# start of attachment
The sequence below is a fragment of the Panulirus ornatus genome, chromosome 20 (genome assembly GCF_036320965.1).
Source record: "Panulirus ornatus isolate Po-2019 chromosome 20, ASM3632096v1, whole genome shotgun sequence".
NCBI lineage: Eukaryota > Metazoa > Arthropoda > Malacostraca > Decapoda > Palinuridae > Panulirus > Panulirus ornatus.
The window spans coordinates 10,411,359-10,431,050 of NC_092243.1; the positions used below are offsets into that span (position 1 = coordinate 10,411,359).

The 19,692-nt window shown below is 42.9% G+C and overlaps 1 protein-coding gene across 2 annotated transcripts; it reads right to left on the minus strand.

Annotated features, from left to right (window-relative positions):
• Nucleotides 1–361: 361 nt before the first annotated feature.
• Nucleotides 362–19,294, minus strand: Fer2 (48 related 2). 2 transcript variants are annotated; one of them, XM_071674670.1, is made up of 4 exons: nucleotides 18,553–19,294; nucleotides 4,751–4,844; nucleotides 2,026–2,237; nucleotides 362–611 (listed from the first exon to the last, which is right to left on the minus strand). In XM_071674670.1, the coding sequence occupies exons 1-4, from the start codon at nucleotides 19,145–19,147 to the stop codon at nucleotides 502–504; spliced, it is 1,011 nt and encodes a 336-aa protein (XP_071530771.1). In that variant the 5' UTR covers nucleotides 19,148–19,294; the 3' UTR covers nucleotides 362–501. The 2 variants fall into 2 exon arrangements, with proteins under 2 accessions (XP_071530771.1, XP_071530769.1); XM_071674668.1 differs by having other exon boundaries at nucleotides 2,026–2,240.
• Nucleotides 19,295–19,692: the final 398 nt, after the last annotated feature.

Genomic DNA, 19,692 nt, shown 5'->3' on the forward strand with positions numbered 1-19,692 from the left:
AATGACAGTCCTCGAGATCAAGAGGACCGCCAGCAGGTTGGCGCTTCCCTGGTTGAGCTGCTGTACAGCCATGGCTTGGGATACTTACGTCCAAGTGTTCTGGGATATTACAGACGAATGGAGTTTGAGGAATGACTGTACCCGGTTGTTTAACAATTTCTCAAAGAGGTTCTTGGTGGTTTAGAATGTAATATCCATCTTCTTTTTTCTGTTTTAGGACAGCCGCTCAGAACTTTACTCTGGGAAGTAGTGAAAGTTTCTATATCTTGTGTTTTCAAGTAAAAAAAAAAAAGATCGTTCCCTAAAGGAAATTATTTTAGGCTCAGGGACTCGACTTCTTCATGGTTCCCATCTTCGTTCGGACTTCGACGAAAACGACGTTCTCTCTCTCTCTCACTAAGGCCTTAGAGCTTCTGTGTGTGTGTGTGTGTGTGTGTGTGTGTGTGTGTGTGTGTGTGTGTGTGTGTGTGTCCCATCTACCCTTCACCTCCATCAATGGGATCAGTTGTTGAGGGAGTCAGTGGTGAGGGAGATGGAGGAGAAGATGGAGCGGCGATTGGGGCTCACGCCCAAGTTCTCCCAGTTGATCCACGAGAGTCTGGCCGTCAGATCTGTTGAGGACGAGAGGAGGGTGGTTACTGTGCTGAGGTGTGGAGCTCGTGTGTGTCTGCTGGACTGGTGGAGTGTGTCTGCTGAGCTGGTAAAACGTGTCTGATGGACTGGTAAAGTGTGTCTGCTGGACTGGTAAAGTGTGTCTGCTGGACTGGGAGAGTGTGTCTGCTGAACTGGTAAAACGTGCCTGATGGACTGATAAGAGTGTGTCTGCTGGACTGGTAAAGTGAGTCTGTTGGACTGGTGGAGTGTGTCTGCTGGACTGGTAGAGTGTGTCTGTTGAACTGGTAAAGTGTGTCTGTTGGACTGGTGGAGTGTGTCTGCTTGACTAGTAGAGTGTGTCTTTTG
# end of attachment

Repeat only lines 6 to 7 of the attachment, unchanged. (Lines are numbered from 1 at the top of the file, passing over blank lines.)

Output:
Annotated features, from left to right (window-relative positions):
• Nucleotides 1–361: 361 nt before the first annotated feature.